oil prices
An offshore oil platform is seen in Huntington Beach, California on 28 September 2014 [Representational Image].Reuters

As oil prices continue to tumble southwards, the world is awaiting a "supply cut" decision from the Organization of Petrol Exporting Countries (OPEC), which is poised to meet on Thursday in Vienna, Austria.

A massive oversupply of oil has been plaguing the markets driving down stock prices. Oil prices are below $80 a barrel and gas also trades for under $3 a gallon. Since June this year, prices have slipped 30 percent and the market is oversupplied by about 2 million barrels a day.

Also, America's oil production has improved significantly this year. In fact, the U.S. Energy Information Administration said that the U.S. shale production was expected to grow 12 percent next year, which would drive the world's largest economy to become self-sufficient in oil.

That would hamper OPEC members like Venezuela and Iran immensely. OPEC nations control 80 percent of the world's oil reserves and produce 40 percent of the oil in the world.

Most analysts suggest that the OPEC should announce a scale-back of products in Thursday's meeting.

"The market would question the credibility of OPEC and its influence on global oil markets if there was no cut," Daniel Bathe of Lupus alpha Commodity Invest Fund was quoted by Reuters.

Experts say if the oversupply is not controlled and the OPEC doesn't sanction a cut, prices could spiral down to about $60 a gallon, quickly.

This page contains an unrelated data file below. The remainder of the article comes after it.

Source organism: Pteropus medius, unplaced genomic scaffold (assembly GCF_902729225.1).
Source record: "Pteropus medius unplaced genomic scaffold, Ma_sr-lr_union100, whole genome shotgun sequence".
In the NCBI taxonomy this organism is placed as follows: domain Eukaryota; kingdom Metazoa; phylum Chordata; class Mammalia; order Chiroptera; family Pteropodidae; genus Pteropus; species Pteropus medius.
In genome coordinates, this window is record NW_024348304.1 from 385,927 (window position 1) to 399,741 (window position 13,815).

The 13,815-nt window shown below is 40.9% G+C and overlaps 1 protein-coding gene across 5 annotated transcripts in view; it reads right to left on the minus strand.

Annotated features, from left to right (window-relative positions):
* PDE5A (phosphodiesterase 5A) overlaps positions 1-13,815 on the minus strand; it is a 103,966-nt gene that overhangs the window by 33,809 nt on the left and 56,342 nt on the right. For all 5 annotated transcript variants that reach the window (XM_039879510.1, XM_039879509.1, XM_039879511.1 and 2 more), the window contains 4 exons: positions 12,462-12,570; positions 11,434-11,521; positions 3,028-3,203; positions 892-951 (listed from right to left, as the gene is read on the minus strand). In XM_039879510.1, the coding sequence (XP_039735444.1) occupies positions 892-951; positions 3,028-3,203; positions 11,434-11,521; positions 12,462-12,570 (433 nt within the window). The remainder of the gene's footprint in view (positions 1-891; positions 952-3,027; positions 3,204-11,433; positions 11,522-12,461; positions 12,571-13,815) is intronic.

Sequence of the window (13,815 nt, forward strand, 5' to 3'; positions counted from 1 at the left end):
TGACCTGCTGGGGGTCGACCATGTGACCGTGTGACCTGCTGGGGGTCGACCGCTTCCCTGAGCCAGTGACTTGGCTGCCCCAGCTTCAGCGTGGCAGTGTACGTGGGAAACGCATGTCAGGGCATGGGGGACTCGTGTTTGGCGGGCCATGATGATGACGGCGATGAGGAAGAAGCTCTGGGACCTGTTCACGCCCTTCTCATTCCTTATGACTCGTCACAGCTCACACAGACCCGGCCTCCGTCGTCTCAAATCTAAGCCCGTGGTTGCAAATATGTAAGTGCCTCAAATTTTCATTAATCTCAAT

"This is a crucial moment for OPEC and how it's going to deal with short-term glut and whether they can deal with the long-term threat of much greater U.S. oil production. It's a time of testing for OPEC," David Ottaway, a senior scholar at the Wilson Center's Middle East Program, told USA Today.

But an expert told Bloomberg that the OPEC cannot handle the situation alone.

"OPEC can't balance the market alone," Al Attiyah, one of the participants of OPEC's policy meetings from 1992 to 2011, told Bloomberg in a phone interview previously. "This time, Russia, Norway and Mexico must all come to the table. OPEC can make a cut, but what will happen is that non-OPEC supply will continue to grow. Then what will the market do?"

"If OPEC asked me for an advice, I'd tell them, 'Look, you can't do it alone, you need to seek help from non-OPEC producers and make everyone share the responsibility.' Within OPEC there are no eternal friends, nor enemies. There are only shared interests," Al Attiyah explained.

Some say there is a "rift" brewing in the group because while pressure for a cut is high from Venezuela and Iran, the group's biggest producer, Saudi Arabia, is willing to budge only if every region in the group agrees. Analysts say a cut of 1 million to 1.5 million barrels per day would be sufficient to bring the oil market back on track.

"The market really wants to see that OPEC is still functioning ... if there is a small cut, with an accompanying statement of coherence from OPEC that presents a united front, and talks about seeing demand recovery, and some moderation of supply growth, then Brent could move up to $80-$90," Tom Nelson, of Investec Global Energy Fund, was quoted by Reuters.

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